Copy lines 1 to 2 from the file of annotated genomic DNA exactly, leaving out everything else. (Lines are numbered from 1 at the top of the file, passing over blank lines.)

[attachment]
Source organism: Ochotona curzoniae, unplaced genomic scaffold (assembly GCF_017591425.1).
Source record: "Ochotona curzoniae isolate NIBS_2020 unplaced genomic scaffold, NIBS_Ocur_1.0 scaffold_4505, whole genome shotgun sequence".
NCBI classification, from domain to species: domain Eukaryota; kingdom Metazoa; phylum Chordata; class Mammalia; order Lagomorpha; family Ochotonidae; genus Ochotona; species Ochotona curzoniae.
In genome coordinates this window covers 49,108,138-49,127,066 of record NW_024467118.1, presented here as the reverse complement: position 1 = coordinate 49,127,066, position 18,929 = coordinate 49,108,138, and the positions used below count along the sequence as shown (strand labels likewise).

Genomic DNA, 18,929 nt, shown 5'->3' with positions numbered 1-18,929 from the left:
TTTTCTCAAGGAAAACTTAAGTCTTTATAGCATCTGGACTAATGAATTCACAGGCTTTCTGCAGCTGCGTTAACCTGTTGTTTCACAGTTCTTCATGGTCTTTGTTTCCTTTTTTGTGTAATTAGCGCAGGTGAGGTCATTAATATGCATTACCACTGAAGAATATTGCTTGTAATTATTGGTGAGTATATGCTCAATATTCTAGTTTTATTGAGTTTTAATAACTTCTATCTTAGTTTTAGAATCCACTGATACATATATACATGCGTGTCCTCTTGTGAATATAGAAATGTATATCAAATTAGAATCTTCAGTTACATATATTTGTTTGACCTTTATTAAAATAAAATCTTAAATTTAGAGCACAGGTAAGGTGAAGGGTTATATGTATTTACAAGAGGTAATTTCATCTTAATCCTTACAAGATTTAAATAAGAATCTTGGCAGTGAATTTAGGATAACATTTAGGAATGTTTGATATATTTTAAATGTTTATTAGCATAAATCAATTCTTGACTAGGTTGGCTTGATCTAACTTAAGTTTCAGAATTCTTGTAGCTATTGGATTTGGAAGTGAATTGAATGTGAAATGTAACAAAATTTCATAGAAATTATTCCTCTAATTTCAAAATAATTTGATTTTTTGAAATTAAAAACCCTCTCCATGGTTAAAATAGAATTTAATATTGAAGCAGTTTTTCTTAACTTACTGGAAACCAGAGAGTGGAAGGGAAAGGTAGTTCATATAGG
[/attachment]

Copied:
Source organism: Ochotona curzoniae, unplaced genomic scaffold (assembly GCF_017591425.1).
Source record: "Ochotona curzoniae isolate NIBS_2020 unplaced genomic scaffold, NIBS_Ocur_1.0 scaffold_4505, whole genome shotgun sequence".